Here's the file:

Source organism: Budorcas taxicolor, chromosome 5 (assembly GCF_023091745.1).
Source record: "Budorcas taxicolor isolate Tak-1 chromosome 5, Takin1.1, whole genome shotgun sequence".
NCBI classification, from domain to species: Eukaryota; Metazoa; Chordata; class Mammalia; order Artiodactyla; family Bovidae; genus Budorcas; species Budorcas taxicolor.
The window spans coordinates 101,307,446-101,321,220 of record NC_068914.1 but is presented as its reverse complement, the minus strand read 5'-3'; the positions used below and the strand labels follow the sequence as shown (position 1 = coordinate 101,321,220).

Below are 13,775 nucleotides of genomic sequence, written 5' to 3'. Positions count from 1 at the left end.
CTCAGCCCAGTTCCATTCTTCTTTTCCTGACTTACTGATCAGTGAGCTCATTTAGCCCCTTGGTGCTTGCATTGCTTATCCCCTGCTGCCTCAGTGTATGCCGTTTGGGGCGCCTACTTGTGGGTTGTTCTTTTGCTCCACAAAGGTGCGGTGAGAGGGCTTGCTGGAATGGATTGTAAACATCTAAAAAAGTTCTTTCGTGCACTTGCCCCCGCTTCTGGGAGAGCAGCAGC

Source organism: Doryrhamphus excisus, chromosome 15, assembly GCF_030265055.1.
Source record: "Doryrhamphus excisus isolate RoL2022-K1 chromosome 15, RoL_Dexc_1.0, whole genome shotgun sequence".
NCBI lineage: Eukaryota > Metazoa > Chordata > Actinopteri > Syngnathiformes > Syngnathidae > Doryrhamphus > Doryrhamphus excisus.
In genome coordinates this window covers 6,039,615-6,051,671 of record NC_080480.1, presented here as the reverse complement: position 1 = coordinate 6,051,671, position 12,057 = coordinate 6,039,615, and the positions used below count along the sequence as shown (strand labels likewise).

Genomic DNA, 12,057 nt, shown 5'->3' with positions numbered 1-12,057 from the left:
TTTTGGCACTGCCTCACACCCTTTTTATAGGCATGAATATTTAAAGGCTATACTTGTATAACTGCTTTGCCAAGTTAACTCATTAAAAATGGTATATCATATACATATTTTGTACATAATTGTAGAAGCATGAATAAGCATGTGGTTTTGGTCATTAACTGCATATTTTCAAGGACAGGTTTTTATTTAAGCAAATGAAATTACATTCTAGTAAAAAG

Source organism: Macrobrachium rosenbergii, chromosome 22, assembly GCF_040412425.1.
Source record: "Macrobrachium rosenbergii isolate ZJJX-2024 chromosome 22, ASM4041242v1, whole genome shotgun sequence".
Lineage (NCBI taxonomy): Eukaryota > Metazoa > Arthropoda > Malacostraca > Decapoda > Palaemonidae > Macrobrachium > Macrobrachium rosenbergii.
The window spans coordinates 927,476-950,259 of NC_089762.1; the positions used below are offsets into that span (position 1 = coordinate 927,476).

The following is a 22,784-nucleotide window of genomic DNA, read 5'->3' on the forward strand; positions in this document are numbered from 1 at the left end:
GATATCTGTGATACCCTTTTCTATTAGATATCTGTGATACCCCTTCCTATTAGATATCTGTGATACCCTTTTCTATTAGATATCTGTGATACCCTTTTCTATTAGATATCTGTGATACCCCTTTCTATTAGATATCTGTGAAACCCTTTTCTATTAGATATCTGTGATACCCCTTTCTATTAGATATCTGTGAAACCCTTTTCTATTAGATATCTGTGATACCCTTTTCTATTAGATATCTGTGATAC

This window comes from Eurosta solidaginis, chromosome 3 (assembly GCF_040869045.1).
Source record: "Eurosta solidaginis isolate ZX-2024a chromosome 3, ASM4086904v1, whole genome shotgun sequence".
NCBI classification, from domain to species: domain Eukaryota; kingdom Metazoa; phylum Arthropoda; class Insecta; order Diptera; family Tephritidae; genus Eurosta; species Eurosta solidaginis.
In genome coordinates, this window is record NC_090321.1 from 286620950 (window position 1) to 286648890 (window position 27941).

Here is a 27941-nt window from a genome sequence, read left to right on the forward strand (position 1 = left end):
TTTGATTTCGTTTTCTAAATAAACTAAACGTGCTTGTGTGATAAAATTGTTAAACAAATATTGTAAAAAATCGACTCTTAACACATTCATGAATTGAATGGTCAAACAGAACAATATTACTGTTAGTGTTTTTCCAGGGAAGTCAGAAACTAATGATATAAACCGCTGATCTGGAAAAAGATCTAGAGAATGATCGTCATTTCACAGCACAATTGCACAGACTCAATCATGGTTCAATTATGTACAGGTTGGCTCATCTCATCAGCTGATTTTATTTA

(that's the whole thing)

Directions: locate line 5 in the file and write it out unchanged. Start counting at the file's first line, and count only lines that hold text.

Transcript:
Below are 13,775 nucleotides of genomic sequence, written 5' to 3'. Positions count from 1 at the left end.